I have long had an obsession with photographing mushrooms. If you sift through the dozens of boxes and many more photo albums I have from back-in-the-day (it was indeed a Wednesday, Dane Cook!) when people still actually shot pictures with film, you would find mushroom photos scattered throughout and from any place that I happened to catch them sprouting up. I think perhaps the most unusual place I remember was at the top of our swing where they were peeking out from within the weathered wood A-frame that was its support. If I ever unearth those shots, I will certainly share them here. For now, I would like to share my most recent experience.
While out on one of my pick-me-up, I think I am going crazy walks to clear my head, I found it had been a glorious morning for mushrooms. As I walked the neighborhood, I spotted entire little villages of these beautiful fungi. Often feared as bad for lawns, most mushrooms are a necessary part of natural decomposition and indicate a very healthy lawn environment. Feeding off of old mulch (such as piled grass clippings), animal waste and rotting bits of tree limb or old stumps, they provide a cleanup service of sorts.
And I just love to look at them. And imagine. When I was a young child, I often drew pictures of toadstools with gnomes, faeries and ladybugs living beneath them. Yes, well the dreaming child grew into the dreaming adult.
Looks like a good home for a gnome, yes?
This array fascinated me and I must have taken dozens of shots. I was afraid the owner of the house would come out and run me off, like a stray animal lurking on the front lawn. ( I wasn’t actually ON the lawn, by the way). Many mushrooms sprout from spores that are blown onto the lawn from a neighboring yard or farther away. This often accounts for the patterns they spring up in.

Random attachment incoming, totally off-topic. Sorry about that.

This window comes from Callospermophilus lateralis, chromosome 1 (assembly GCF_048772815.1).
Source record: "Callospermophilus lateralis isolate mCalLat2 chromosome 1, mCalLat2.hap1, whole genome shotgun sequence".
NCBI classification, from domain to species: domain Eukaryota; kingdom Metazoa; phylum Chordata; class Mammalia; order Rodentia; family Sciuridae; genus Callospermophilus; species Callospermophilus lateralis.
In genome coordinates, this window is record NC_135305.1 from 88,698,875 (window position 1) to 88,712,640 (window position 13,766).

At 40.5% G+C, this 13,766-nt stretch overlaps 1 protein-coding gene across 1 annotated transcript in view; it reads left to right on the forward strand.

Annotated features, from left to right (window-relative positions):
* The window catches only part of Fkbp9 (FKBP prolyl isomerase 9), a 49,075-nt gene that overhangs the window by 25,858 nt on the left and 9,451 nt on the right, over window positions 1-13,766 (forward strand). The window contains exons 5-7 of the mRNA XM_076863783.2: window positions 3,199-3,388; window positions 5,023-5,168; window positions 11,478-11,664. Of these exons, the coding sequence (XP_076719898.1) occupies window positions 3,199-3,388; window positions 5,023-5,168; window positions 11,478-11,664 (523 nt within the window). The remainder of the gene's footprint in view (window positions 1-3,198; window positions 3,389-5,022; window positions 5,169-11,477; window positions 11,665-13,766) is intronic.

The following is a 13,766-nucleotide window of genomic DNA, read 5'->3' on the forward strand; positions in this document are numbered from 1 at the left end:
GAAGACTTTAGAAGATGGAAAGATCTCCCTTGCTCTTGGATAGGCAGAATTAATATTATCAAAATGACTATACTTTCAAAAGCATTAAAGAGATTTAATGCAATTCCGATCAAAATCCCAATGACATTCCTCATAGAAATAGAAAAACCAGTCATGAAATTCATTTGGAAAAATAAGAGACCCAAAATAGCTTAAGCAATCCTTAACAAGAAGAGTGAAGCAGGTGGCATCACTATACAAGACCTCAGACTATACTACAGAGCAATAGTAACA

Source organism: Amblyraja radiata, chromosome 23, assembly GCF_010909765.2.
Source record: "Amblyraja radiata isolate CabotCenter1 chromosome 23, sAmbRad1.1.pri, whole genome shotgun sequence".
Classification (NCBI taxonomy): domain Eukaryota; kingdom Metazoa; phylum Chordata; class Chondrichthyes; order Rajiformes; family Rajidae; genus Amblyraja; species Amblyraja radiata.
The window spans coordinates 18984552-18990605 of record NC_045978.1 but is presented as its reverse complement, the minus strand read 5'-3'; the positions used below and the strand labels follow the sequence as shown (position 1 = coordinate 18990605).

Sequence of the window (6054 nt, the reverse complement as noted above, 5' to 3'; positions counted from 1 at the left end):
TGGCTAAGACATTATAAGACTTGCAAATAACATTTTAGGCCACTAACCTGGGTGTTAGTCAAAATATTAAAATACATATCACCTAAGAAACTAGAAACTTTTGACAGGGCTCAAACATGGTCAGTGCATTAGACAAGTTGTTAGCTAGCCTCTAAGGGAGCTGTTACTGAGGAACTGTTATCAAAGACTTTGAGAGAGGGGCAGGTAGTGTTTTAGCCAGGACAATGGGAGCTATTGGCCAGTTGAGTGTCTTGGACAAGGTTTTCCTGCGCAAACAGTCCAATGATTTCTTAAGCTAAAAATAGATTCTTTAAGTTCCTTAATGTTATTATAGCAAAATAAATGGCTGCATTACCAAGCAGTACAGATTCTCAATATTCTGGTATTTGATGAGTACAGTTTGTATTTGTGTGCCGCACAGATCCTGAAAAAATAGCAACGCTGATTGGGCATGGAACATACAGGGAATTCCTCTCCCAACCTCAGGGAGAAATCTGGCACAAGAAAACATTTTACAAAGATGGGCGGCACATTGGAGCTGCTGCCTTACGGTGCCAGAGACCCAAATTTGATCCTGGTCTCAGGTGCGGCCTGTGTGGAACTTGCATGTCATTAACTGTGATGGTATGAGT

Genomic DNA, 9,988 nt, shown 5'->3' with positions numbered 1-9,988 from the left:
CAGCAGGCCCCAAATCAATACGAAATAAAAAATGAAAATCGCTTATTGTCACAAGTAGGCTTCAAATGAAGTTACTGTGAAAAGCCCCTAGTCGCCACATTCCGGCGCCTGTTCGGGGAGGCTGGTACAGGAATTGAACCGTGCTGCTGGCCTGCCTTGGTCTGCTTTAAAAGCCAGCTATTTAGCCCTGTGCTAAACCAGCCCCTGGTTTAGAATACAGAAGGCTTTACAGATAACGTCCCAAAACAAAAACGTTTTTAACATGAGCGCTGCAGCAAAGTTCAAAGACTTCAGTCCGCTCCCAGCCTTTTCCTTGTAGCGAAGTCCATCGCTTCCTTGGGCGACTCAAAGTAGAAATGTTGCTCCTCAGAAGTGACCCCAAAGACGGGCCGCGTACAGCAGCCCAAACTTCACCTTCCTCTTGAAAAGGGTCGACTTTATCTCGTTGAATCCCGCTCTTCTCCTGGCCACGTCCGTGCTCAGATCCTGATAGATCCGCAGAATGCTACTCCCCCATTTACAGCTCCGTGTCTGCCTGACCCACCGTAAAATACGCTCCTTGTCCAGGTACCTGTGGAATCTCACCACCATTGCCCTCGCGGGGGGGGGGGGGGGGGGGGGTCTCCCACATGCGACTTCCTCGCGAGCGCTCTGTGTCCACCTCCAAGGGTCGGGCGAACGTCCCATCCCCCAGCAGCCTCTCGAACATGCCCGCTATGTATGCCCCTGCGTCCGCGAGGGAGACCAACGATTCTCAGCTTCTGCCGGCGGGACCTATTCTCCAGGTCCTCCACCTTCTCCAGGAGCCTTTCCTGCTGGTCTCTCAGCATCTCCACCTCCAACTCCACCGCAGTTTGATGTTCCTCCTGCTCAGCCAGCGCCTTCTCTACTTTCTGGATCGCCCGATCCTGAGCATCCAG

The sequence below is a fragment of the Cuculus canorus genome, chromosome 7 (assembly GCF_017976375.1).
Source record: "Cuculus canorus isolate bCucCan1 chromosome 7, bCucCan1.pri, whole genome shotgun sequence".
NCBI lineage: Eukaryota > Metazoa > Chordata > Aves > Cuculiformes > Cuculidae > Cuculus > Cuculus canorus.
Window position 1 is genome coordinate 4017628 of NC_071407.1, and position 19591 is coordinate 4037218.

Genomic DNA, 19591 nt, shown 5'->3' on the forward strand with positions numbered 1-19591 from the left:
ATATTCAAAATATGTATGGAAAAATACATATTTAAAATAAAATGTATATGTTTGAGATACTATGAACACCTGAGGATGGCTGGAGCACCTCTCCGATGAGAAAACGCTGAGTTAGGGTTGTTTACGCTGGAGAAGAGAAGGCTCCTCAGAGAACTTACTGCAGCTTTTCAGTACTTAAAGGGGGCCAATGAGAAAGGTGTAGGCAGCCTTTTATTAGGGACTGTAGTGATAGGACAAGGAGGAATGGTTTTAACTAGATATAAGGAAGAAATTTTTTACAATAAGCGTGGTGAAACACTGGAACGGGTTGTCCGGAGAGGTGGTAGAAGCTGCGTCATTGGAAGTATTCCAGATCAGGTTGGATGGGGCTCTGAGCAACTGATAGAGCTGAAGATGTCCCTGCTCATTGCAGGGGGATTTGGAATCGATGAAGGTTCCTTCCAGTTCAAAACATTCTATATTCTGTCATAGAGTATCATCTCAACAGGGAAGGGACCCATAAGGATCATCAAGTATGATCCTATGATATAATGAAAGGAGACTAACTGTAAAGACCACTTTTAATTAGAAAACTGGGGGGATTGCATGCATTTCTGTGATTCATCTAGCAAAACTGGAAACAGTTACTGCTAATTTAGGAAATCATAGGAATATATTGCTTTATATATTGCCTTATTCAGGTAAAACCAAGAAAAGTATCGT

Although the body of the mushroom may stay around for only a few days, the main body can last for years under ground but only will produce when the conditions are right, such as sudden changes in weather.
Even the tiniest soldier does not escape my eye.
Although there are different types and shapes of mushroom, it is interesting to watch them “bloom” throughout the day, first having very cupped and closed heads but often blossoming out and up by day’s end.
Like little whispering townsfolk, the finer fungi shunned the interlopers, vowing to keep them on the outskirts of the “ring”.
Red Rover, Red Rover, can Toadstool come over?
“Try to look pretty now, and maybe they won’t clip us from the earth. Smile!”
By late afternoon, I made my second trip around the neighborhood to find them dancing the fading sunlight, like little spinning tops-whirling porcelain ballerinas across a stage of emerald-green.
As I say a reluctant farewell to this lively group of performers, they appear to trudge away, spent, but glad to have been noticed for their beauty.
Until next time, little friends.
Mushroom in Spanish(Costa Rica)is hongo. That goes for any kind. Don’t be freaked when you see the same name across the container of anti fungal foot powder as you do across the edibles in the produce section. 😉